The Challenges of Staying Informed in the Mis-Information Age

Disclaimer: The opinions relayed in this op-ed do not necessarily reflect the views of OMI as a company, or its staff.

by Kent Lewis, president of Anvil Media Inc.

We are entering a newer and scarier Information Age. A majority of US-based social media platform users get their news from Twitter (74 percent) and Facebook (68 percent)¹.

According to the Freedom of the Net report from Freedom House, propaganda influenced elections in 17 countries around the world, including the United States². Unfortunately, the trend does not stop there, as formerly trustworthy sources ranging from Google to Pinterest are also susceptible to manipulation while consumers and brands alike are paying the price. This article touches on just a few of the recent unsettling trends in the new Mis-Information Age.


Facebook is currently the largest social media platform on the planet, with over two billion users. Over the past year or so, third party groups — including the government — have criticized Facebook for a lack of self-regulation.

ProPublica recently checked to see how well Facebook delivered on its promise to mitigate racial and ethnic profiling with its ad platform. The results were not promising, as ProPublica was able to create test ads to promote a fictional apartment using discriminatory ad targeting. Facebook itself admits that their algorithmic rules and policies have fallen short of current federal fair housing rules³.

This tremendous lack of oversight allowed Russians to expertly game the platform and influence the last US election; the numbers tell a compelling story. For starters, Facebook turned over 3,000 Russia-placed Facebook ads to Congress as evidence, worth $100,000. That sum is paltry compared to what global brands spend on the platform annually, but few brands can show similar impact dollar-for-dollar.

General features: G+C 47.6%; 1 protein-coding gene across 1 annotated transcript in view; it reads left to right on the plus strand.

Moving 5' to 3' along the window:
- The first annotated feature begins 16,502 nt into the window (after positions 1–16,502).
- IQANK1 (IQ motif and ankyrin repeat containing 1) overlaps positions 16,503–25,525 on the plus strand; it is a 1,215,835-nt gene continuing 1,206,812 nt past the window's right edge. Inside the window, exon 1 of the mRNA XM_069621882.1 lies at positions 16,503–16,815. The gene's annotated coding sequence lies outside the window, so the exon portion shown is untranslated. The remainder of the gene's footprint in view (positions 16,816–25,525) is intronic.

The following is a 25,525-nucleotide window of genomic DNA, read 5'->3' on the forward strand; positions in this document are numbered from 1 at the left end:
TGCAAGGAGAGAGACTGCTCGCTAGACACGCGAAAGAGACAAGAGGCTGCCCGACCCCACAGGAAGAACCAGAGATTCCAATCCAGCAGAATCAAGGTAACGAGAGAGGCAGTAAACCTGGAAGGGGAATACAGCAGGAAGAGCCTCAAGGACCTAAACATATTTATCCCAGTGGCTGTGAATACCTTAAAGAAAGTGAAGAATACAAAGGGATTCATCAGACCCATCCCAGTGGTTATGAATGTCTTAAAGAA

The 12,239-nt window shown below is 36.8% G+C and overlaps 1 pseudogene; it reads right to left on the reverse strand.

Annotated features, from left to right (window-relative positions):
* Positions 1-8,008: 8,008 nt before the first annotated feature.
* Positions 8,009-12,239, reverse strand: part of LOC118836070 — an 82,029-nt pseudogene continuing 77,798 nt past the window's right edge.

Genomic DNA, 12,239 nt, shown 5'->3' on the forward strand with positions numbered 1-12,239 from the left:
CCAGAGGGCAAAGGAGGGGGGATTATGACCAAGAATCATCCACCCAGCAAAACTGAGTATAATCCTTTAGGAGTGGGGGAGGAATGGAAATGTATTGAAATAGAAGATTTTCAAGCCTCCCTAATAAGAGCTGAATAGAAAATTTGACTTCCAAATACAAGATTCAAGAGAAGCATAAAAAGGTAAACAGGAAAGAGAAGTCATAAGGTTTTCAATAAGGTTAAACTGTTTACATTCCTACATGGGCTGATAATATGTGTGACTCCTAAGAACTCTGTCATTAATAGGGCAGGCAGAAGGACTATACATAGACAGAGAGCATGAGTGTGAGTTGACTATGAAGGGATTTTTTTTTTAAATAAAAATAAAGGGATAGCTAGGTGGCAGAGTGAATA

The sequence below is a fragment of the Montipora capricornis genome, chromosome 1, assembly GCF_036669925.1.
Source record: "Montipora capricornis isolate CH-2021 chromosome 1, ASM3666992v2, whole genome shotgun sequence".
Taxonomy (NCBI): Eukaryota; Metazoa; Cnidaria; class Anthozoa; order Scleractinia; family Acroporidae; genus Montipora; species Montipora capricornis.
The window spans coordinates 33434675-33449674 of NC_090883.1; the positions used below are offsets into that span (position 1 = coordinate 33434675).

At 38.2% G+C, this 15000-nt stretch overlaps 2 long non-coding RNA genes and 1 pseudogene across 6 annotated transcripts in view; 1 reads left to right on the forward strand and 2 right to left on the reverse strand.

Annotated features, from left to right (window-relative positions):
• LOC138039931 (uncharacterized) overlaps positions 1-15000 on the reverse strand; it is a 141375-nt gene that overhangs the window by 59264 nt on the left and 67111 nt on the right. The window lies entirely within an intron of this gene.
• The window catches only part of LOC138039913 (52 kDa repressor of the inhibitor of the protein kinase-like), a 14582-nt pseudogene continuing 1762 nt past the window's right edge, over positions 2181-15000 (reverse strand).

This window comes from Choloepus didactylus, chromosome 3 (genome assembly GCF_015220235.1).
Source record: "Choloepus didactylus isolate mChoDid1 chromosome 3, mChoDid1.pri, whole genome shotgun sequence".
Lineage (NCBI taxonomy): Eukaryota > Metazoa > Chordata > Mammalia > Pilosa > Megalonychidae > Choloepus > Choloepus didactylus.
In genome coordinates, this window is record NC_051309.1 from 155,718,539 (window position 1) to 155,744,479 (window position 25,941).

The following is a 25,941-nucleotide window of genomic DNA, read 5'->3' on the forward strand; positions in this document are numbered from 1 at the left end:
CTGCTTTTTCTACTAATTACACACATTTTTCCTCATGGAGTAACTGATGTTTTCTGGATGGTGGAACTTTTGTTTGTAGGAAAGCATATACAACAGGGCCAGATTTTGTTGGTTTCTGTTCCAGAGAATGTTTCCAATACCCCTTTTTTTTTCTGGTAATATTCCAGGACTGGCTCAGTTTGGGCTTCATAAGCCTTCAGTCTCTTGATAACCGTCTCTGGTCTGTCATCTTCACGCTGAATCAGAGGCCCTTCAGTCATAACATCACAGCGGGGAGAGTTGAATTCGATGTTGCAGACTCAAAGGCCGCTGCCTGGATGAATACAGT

Facebook also recently tripled its estimate of fake and duplicate accounts to 6–10 percent, which adds up to 270 million accounts (nearly the size of the US population). It’s a fair question to ask how Russia and other nefarious agents would tap Facebook’s user base to influence opinion and action. Let’s explore.

Russia has proven it can do more than hack large corporate databases and government websites remotely. For a nominal cost, Russian agents created thousands of fake accounts through which they authored and shared false, inflammatory information. The Russians even pulled from their cold war propaganda playbook, which includes creating divisions among people by tapping into emotions. Once divided, the “enemy” is easier to defeat.

For example, operatives created the Blacktivist Facebook page, which had 400K Likes, and was designed to appeal to African Americans concerned with civil rights and general distrust of police. The profile (since deactivated) fueled distrust among one population towards another, and this happened across the demographic spectrum. The Twitter account @TEN_GOP which had north of 100,000 followers, provided a similar narrative, but appealed to Southern whites. Fabricated theories about voter fraud in Florida and similar disinformation were so compelling to the target population, the @TEN_GOP account was retweeted by the likes of Kellyanne Conway and Donald Trump Jr.

Even advertising is corrupted by malfeasance. Adform, an ad-tech company based in Denmark, recently reported an ad fraud scheme of alarming scale, Hyphbot. The bot created nearly 35,000 domains and one million unique URLs, which appeared in 15 ad exchanges ant a rate of nearly 1.5 billion requests daily. At its peak, Hyphbot could have generated half a million dollars a day. This significant sum is only a fraction of the estimated $6.5 billion in annual ad fraud, however. The good news is that this number has fallen 10 percent over last year. Perhaps the new industry initiative known as Ads.txt has been a meaningful contributor to overall reduction of fraud.